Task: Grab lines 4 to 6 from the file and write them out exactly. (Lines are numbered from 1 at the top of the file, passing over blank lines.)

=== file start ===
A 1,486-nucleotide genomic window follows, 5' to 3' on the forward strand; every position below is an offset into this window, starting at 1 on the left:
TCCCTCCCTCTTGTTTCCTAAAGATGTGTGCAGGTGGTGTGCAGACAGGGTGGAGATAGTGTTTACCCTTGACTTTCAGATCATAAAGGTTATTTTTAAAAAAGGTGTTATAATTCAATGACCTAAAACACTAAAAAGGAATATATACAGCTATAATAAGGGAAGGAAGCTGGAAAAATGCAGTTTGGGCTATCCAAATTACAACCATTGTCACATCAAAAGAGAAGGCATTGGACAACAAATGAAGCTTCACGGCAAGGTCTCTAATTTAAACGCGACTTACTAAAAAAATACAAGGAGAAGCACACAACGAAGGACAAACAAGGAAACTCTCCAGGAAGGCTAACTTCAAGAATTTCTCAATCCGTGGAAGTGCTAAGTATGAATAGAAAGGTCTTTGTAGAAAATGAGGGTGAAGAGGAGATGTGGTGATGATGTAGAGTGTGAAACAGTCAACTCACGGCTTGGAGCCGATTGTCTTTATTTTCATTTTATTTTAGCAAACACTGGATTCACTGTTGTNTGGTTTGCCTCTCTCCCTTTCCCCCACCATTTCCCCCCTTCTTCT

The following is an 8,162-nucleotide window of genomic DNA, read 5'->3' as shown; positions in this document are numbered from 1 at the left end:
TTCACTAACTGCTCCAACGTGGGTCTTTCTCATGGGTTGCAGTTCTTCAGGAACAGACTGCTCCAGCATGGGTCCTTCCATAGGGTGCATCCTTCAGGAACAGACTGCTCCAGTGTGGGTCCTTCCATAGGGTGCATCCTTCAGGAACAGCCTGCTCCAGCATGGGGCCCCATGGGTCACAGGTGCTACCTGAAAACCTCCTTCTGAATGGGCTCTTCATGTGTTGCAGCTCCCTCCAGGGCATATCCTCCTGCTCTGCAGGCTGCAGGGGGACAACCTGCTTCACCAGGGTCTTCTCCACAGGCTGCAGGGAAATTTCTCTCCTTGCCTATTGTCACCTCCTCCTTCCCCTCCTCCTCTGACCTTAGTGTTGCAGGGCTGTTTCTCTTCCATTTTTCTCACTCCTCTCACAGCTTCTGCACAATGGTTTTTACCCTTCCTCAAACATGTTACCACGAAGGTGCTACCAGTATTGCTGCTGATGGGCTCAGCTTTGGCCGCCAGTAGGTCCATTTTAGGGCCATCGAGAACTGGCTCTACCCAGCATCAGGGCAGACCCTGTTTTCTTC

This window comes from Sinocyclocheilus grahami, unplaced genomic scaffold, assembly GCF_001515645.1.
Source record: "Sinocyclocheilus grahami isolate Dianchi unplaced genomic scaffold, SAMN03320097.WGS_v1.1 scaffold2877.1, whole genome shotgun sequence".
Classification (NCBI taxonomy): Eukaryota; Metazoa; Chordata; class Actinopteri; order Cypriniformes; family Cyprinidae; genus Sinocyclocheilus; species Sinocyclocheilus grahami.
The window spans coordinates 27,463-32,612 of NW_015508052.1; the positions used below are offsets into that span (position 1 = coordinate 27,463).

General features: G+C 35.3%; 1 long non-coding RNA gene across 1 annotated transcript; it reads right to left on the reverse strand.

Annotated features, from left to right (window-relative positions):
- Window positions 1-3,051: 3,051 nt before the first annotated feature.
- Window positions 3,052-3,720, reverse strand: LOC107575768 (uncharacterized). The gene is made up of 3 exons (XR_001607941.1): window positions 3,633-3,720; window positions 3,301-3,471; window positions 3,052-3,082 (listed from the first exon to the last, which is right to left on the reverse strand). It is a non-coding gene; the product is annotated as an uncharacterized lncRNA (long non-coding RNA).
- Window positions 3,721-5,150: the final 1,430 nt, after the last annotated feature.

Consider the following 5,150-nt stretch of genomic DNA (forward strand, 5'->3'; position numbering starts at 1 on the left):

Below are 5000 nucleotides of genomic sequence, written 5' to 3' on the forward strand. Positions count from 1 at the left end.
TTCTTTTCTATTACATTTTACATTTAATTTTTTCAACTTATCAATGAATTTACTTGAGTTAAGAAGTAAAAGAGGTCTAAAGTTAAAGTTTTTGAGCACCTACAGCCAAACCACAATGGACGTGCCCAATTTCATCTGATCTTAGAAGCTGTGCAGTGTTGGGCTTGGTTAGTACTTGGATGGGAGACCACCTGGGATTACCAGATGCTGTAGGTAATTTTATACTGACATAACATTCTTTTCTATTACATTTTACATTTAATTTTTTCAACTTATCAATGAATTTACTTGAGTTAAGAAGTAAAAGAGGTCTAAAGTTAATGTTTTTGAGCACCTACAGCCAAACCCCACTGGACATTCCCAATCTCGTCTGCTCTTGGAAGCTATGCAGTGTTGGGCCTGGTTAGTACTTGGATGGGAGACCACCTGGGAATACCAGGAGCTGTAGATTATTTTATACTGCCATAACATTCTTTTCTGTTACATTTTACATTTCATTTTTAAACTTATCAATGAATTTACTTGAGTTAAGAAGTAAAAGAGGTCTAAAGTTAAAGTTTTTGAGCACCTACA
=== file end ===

TTCACTAACTGCTCCAACGTGGGTCTTTCTCATGGGTTGCAGTTCTTCAGGAACAGACTGCTCCAGCATGGGTCCTTCCATAGGGTGCATCCTTCAGGAACAGACTGCTCCAGTGTGGGTCCTTCCATAGGGTGCATCCTTCAGGAACAGCCTGCTCCAGCATGGGGCCCCATGGGTCACAGGTGCTACCTGAAAACCTCCTTCTGAATGGGCTCTTCATGTGTTGCAGCTCCCTCCAGGGCATATCCTCCTGCTCTGCAGGCTGCAGGGGGACAACCTGCTTCACCAGGGTCTTCTCCACAGGCTGCAGGGAAATTTCTCTCCTTGCCTATTGTCACCTCCTCCTTCCCCTCCTCCTCTGACCTTAGTGTTGCAGGGCTGTTTCTCTTCCATTTTTCTCACTCCTCTCACAGCTTCTGCACAATGGTTTTTACCCTTCCTCAAACATGTTACCACGAAGGTGCTACCAGTATTGCTGCTGATGGGCTCAGCTTTGGCCGCCAGTAGGTCCATTTTAGGGCCATCGAGAACTGGCTCTACCCAGCATCAGGGCAGACCCTGTTTTCTTC

This window comes from Sinocyclocheilus grahami, unplaced genomic scaffold, assembly GCF_001515645.1.
Source record: "Sinocyclocheilus grahami isolate Dianchi unplaced genomic scaffold, SAMN03320097.WGS_v1.1 scaffold2877.1, whole genome shotgun sequence".